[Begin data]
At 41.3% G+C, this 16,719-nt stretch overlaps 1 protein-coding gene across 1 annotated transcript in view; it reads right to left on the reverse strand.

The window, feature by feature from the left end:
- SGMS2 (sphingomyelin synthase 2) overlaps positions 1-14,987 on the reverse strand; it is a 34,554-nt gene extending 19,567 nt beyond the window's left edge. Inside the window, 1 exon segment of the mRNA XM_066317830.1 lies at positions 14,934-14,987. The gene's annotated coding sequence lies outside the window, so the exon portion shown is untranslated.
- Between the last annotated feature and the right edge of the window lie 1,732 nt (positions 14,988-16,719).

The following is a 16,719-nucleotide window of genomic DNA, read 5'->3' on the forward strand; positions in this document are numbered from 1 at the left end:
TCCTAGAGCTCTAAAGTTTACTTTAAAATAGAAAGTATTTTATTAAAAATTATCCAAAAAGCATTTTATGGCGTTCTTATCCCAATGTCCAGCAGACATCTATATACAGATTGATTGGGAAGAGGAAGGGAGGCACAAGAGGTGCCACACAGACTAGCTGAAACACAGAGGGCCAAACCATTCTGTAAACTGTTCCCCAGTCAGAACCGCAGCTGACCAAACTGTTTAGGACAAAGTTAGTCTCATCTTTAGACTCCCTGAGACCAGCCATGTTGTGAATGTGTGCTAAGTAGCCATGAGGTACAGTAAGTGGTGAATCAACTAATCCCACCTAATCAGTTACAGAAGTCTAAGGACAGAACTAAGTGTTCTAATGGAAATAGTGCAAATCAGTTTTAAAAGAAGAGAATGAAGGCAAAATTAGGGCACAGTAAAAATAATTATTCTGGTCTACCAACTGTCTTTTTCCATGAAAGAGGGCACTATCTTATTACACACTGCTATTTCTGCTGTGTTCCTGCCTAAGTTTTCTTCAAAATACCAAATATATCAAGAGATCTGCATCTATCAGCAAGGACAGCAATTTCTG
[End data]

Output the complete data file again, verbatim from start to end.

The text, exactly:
At 41.3% G+C, this 16,719-nt stretch overlaps 1 protein-coding gene across 1 annotated transcript in view; it reads right to left on the reverse strand.

The window, feature by feature from the left end:
- SGMS2 (sphingomyelin synthase 2) overlaps positions 1-14,987 on the reverse strand; it is a 34,554-nt gene extending 19,567 nt beyond the window's left edge. Inside the window, 1 exon segment of the mRNA XM_066317830.1 lies at positions 14,934-14,987. The gene's annotated coding sequence lies outside the window, so the exon portion shown is untranslated.
- Between the last annotated feature and the right edge of the window lie 1,732 nt (positions 14,988-16,719).

The following is a 16,719-nucleotide window of genomic DNA, read 5'->3' on the forward strand; positions in this document are numbered from 1 at the left end:
TCCTAGAGCTCTAAAGTTTACTTTAAAATAGAAAGTATTTTATTAAAAATTATCCAAAAAGCATTTTATGGCGTTCTTATCCCAATGTCCAGCAGACATCTATATACAGATTGATTGGGAAGAGGAAGGGAGGCACAAGAGGTGCCACACAGACTAGCTGAAACACAGAGGGCCAAACCATTCTGTAAACTGTTCCCCAGTCAGAACCGCAGCTGACCAAACTGTTTAGGACAAAGTTAGTCTCATCTTTAGACTCCCTGAGACCAGCCATGTTGTGAATGTGTGCTAAGTAGCCATGAGGTACAGTAAGTGGTGAATCAACTAATCCCACCTAATCAGTTACAGAAGTCTAAGGACAGAACTAAGTGTTCTAATGGAAATAGTGCAAATCAGTTTTAAAAGAAGAGAATGAAGGCAAAATTAGGGCACAGTAAAAATAATTATTCTGGTCTACCAACTGTCTTTTTCCATGAAAGAGGGCACTATCTTATTACACACTGCTATTTCTGCTGTGTTCCTGCCTAAGTTTTCTTCAAAATACCAAATATATCAAGAGATCTGCATCTATCAGCAAGGACAGCAATTTCTG